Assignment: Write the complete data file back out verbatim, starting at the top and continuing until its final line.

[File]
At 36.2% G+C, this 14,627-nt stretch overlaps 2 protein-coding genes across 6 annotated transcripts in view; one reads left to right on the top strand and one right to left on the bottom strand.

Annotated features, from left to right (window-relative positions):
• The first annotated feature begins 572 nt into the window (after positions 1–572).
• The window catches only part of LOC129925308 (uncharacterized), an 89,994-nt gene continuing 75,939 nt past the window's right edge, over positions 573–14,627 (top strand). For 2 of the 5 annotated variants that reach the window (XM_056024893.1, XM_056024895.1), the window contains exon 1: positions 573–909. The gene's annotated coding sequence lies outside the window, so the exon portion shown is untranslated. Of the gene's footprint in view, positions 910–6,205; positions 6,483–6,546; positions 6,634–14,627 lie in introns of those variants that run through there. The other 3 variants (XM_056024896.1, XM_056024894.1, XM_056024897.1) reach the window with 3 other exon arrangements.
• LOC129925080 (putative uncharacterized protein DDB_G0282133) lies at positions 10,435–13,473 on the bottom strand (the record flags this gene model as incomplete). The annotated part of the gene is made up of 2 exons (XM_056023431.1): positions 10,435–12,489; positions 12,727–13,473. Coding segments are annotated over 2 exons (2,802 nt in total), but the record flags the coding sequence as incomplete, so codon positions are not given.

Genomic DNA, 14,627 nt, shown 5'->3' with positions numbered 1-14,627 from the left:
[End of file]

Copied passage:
At 36.2% G+C, this 14,627-nt stretch overlaps 2 protein-coding genes across 6 annotated transcripts in view; one reads left to right on the top strand and one right to left on the bottom strand.

Annotated features, from left to right (window-relative positions):
• The first annotated feature begins 572 nt into the window (after positions 1–572).
• The window catches only part of LOC129925308 (uncharacterized), an 89,994-nt gene continuing 75,939 nt past the window's right edge, over positions 573–14,627 (top strand). For 2 of the 5 annotated variants that reach the window (XM_056024893.1, XM_056024895.1), the window contains exon 1: positions 573–909. The gene's annotated coding sequence lies outside the window, so the exon portion shown is untranslated. Of the gene's footprint in view, positions 910–6,205; positions 6,483–6,546; positions 6,634–14,627 lie in introns of those variants that run through there. The other 3 variants (XM_056024896.1, XM_056024894.1, XM_056024897.1) reach the window with 3 other exon arrangements.
• LOC129925080 (putative uncharacterized protein DDB_G0282133) lies at positions 10,435–13,473 on the bottom strand (the record flags this gene model as incomplete). The annotated part of the gene is made up of 2 exons (XM_056023431.1): positions 10,435–12,489; positions 12,727–13,473. Coding segments are annotated over 2 exons (2,802 nt in total), but the record flags the coding sequence as incomplete, so codon positions are not given.

Genomic DNA, 14,627 nt, shown 5'->3' with positions numbered 1-14,627 from the left: